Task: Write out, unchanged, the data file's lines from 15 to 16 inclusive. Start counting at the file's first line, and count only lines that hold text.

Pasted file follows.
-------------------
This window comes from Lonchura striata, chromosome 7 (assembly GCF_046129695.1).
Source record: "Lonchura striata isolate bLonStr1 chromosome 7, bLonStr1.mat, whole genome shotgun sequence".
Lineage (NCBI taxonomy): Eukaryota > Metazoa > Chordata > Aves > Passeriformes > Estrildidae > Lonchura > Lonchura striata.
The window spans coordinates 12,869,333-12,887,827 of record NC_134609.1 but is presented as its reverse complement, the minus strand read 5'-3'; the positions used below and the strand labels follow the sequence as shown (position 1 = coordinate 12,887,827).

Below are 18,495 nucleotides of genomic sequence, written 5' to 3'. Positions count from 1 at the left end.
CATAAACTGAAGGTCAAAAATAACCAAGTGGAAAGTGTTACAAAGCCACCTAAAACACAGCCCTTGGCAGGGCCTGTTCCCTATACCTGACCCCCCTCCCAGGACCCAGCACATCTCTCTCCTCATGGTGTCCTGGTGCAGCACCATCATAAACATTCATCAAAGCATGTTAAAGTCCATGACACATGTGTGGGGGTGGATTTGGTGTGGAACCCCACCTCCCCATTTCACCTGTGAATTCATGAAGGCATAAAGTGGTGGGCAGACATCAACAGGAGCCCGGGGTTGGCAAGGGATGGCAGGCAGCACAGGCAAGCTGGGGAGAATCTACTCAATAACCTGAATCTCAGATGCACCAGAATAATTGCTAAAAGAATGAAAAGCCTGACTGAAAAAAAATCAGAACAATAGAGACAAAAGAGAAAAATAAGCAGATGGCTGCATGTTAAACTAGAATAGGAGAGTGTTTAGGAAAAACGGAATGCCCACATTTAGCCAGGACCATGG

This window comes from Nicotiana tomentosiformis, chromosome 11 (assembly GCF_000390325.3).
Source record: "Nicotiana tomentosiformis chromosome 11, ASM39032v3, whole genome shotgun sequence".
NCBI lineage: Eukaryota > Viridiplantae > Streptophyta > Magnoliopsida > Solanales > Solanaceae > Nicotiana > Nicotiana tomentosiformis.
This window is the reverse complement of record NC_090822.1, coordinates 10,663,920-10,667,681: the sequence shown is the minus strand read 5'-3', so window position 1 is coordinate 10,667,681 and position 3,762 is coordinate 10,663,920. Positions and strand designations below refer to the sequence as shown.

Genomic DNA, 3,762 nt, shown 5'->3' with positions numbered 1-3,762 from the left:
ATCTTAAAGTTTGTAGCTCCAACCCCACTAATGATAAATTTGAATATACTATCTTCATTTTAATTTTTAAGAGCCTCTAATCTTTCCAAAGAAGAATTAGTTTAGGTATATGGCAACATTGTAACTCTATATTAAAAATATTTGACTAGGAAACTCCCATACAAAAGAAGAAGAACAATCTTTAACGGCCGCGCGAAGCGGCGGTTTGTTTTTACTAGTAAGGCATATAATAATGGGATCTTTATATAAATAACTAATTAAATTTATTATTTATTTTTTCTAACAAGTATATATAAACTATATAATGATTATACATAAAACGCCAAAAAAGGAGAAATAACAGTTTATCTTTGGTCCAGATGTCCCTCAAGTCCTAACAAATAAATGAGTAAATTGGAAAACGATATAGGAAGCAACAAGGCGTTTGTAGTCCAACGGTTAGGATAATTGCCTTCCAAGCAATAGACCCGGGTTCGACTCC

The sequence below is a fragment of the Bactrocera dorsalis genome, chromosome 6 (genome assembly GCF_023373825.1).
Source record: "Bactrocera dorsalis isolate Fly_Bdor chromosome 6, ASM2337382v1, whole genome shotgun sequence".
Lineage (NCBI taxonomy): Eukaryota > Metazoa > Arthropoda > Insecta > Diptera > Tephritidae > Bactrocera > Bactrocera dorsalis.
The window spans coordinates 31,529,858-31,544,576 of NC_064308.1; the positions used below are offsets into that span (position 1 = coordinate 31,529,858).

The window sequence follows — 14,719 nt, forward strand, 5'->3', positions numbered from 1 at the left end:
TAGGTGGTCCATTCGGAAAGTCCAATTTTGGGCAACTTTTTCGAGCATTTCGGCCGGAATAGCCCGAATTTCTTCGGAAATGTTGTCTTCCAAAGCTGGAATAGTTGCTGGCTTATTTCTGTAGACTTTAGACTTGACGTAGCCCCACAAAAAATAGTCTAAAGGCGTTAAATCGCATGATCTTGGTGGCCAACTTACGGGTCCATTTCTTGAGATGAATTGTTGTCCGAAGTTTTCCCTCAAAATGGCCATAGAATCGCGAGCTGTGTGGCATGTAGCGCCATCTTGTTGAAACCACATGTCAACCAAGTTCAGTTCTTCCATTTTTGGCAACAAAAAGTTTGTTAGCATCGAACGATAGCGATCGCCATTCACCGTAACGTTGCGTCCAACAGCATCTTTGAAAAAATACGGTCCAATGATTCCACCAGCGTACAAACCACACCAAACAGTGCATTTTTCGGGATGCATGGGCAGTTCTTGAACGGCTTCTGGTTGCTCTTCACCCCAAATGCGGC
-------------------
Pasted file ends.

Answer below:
Lineage (NCBI taxonomy): Eukaryota > Metazoa > Arthropoda > Insecta > Diptera > Tephritidae > Bactrocera > Bactrocera dorsalis.
The window spans coordinates 31,529,858-31,544,576 of NC_064308.1; the positions used below are offsets into that span (position 1 = coordinate 31,529,858).